If you are a homeowner or business owner in California, you should be familiar with Title 24 requirements. Title 24 was created in 1978 by the California Energy Commission (CEC) in response to the energy crisis of the 1970s. This California Code of Regulations is a set of energy efficiency standards for new and existing buildings in California. It is one of the most comprehensive and ambitious building energy codes in the world.
Title 24 standards are updated every three years to reflect advances in energy efficiency technology and construction practices. The latest version of Title 24 requires new residential buildings to be nearly zero energy (NZE), meaning that they produce as much or more energy as they consume over the course of a year.
How Does Title 24 Impact Roofing Standards in California?
In CA, nearly all new or replacement low-slope roofs must be “cool roofs”.
A cool roof is designed to reflect more sunlight than a regular roof, so it absorbs less heat energy. This reduces the amount of heat that flows into the building, making it more comfortable and energy-efficient.
The actual Title 24 regulations vary from location to location and are based on climate zones. Homes in zones 4 and 8-15 are required to use roofing materials that meet the standards for a cool roof if more than 50% of the roof is replaced.
Unsure of which climate zone you live in? Use the California Energy Commission zip code tool to find out.
Specific Requirements For Roofing Materials Under Title 24
Roofing shingles, tiles, or shakes must meet the following standards.
- Thermal emittance: Thermal emittance is a measure of how well a material radiates heat. Title 24 requires roofing materials to have a minimum thermal emittance of 0.70.
- Three-year aged reflectance: Three-year aged reflectance is a measure of how well a material reflects sunlight after three years of exposure to the elements. Title 24 requires roofing materials to have a minimum three-year aged reflectance of 0.30.
- Solar Reflectance Index (SRI): The Solar Reflectance Index (SRI) is a measure of how well a material reflects sunlight and emits heat. Title 24 requires roofing materials to have a minimum SRI of 65.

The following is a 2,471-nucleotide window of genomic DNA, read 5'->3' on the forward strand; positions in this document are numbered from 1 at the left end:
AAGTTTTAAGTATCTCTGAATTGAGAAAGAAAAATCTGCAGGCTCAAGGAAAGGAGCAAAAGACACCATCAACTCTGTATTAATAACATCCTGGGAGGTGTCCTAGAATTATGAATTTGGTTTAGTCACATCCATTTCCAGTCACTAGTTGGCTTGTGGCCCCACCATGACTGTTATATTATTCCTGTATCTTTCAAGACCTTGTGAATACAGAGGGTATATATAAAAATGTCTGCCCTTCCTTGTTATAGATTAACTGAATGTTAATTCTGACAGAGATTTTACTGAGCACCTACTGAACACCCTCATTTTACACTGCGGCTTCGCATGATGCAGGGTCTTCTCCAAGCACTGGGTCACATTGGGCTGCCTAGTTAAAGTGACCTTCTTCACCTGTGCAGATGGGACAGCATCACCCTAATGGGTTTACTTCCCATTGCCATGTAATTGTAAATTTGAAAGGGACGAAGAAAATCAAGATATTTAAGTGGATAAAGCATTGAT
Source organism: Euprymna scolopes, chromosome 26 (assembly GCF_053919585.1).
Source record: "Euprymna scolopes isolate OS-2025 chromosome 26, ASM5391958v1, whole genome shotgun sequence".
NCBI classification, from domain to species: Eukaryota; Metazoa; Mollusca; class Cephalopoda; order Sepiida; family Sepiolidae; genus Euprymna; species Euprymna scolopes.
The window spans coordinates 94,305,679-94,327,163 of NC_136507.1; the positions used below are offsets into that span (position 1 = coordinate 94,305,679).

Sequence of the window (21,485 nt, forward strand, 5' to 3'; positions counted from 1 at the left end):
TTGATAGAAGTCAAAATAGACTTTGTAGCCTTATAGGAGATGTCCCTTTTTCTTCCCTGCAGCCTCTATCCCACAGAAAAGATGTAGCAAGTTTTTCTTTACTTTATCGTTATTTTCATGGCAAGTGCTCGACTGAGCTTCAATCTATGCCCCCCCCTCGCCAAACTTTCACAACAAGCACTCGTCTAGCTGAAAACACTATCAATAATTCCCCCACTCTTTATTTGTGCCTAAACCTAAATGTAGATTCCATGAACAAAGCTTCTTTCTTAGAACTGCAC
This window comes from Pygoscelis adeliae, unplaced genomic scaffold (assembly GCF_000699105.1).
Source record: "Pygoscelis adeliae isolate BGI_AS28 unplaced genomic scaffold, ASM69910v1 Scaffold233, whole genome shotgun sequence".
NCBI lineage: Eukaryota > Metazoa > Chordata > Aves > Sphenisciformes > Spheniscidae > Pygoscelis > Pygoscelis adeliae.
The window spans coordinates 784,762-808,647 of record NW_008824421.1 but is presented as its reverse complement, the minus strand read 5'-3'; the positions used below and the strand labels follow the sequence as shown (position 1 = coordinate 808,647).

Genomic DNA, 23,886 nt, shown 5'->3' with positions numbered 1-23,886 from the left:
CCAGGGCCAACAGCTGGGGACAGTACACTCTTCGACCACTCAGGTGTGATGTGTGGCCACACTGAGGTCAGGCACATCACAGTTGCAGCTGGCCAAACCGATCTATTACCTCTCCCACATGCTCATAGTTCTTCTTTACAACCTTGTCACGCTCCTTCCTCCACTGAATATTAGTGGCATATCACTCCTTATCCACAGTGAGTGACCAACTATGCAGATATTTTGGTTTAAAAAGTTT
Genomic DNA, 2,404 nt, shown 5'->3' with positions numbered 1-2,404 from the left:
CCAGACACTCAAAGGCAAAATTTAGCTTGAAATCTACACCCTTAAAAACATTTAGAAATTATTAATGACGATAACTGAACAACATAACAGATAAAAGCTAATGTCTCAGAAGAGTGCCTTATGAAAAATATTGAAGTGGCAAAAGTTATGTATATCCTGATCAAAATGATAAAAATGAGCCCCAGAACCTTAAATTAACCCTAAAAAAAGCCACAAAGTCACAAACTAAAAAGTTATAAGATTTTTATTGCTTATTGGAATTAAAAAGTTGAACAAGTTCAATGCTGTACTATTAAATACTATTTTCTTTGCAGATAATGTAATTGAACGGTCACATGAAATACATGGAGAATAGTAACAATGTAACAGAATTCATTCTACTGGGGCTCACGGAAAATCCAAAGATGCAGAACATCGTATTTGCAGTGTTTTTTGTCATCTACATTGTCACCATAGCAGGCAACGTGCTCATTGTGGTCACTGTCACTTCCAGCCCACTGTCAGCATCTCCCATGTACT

Title 24 has an exception to its cool color requirements for roofing materials. Section 150.2(b)1Hi states that any roofing product may be used if there is a 1-inch air gap between the top of the roof deck and the bottom of the roofing product – also known as battens. Battens are a grid of 2×2 wood strips that create a continuous air gap between the roofing material and the roof deck.
This air gap increases thermal emittance by allowing heated air to escape through ridge vents at the highest point of the roof. This creates a self-regulating “heat elevator” that moves hot air away from the home.
Does Metal Roofing Meet Cool Roof Standards?
Yes! In fact, the DECRA products available on our website meet and in many instances, exceed the requirements set forth in Title 24. Three attractive colors, Royal Oak, Mist Grey, and Spanish Clay are CRRC-approved cool colors.
In addition to meeting cool roof standards, there are many reasons to invest in DECRA metal roofing.
- Earthquake Resistance: DECRA metal roofing is stone-coated and lightweight. The design provides extra shear strength needed to withstand tremors in earthquake-prone regions.
- Fire Resistance: DECRA roofing materials have a Class A rating for fire – the highest rating available.
- Longevity: Roofs with DECRA installed typically last two to three times as long as those built with traditional materials. Not only does this save a property owner money, it also makes metal roofing the perfect material to install solar panels on!
Ready to learn more about how you can benefit from installing a metal roof? Contact our team today! Call (610) 466-5482 or email email@example.com.